Estimated read time: 3-4 minutes
This archived news story is available only for your personal, non-commercial use. Information in the story may be outdated or superseded by additional information. Reading or replaying the story in its archived form does not constitute a republication of the story.
SALT LAKE CITY (AP)-- Utahns may be ready for a change at the top in the state's government.
According to a new poll, 60 percent of Utahns definitely or probably want a new governor, while 36 percent indicated they would like to see Leavitt re-elected for a fourth term.
"I'm not surprised nor disappointed," Leavitt told the Deseret News, which along with KSL-TV hired Dan Jones & Associates to do the poll for a story in Sunday's editions.
"Ultimately, I'll be judged at the ballot box or by history," he said. "If you run for governor the first time or fourth, you have to put forward a vision for the state."
Leavitt, 52, recently reopened a campaign account, but that does not mean he's running. Should he decide against a campaign, the account could be closed and any funds in it legally transferred to several of Leavitt's personal political action committees.
The poll had a plus or minus rate of 4 percent and surveyed 619 Utah residents, who were asked their opinion of how Leavitt was handling the job and whether it was time for him to step down. There were 39 percent that said it was definitely time to get somebody else in office, while 21 percent said it was probably time.
"People just believe you should serve a few terms and leave. It's (citizens') natural term-limit attitude," said Jones, who teaches political science at the University of Utah professor and has polled in the state for 30 years.
While Utahns may want a new face in the governor's office, overall they still seem to like the job Leavitt is doing. The survey found 75 percent approve of the job the governor is doing, 23 percent disapprove and 3 percent don't know.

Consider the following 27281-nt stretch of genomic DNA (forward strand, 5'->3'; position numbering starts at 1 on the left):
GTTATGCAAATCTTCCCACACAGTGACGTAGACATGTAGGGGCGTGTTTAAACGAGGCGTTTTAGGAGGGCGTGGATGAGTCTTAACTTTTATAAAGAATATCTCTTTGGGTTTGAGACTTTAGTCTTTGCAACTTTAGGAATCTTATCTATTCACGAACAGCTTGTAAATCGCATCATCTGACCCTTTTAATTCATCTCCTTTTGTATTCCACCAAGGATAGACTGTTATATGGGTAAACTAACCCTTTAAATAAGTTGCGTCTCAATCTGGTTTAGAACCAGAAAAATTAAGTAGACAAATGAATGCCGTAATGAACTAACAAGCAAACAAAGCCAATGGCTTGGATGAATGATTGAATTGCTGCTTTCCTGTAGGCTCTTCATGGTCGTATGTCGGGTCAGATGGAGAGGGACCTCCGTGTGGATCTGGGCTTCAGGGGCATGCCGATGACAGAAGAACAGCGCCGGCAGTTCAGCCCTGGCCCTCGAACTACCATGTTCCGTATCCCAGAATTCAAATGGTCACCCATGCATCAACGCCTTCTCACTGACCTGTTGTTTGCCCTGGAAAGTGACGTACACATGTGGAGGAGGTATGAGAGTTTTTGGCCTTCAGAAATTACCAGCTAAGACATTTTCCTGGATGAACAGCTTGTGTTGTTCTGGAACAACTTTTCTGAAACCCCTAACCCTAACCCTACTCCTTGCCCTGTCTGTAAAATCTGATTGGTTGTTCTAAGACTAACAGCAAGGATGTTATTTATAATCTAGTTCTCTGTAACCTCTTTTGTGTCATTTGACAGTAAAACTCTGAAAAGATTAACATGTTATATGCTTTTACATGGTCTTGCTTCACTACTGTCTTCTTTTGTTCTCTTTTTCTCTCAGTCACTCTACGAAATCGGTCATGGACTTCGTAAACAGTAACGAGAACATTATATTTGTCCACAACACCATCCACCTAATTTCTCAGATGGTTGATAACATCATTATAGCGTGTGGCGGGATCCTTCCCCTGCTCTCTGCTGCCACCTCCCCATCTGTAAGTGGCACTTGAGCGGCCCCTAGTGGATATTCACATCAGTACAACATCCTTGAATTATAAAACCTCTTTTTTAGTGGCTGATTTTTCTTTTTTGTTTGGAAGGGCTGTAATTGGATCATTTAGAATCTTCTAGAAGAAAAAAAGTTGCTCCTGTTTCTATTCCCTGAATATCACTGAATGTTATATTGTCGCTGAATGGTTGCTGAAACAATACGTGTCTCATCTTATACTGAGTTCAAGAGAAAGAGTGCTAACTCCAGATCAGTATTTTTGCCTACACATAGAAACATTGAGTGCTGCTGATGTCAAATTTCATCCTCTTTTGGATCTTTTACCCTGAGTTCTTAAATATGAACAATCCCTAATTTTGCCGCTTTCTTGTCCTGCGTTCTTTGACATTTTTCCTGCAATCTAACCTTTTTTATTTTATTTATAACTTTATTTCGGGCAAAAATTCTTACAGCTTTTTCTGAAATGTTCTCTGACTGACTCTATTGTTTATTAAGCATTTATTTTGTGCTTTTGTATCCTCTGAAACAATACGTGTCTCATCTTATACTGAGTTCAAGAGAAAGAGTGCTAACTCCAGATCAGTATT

"I'm gratified that so many (Utahns) still have a high opinion of the job I'm doing," Leavitt said. "But every election is new. And I have a very personal decision to make."
Jones also found that Leavitt gets only 29 percent support when his name is thrown into the mix of nearly a dozen Republicans believed to be considering running for governor next year.
Former U.S. ambassador Jon Huntsman Jr. comes in second with 23 percent of the support.
All of those surveyed Republicans, Democrats and independents were asked their GOP favorites. Among those who said they are Republicans, 38 percent liked Leavitt, an improvement. Huntsman got 23 percent support among Republicans. Huntsman also got 24 percent support among Democrats and 23 percent support among independents. Leavitt got 20 percent each among those groups.
Huntsman has said he won't challenge Leavitt if the governor runs again. Republican Fred Lampropoulos, a Salt Lake City area millionaire, plans to run for the GOP nomination, although he hasn't formally announced.
"If Leavitt doesn't run, it totally changes the dynamics of the race," Jones said.
There is no clear Democratic favorite for governor now, Jones found. Rep. Jim Matheson, D-Utah, does the best with 28 percent support among Democrats, followed by former gubernatorial candidate/U.S. House member Bill Orton at 17 percent.
Utah hasn't elected a Democratic governor since 1980.
(Copyright 2003 by The Associated Press. All Rights Reserved.)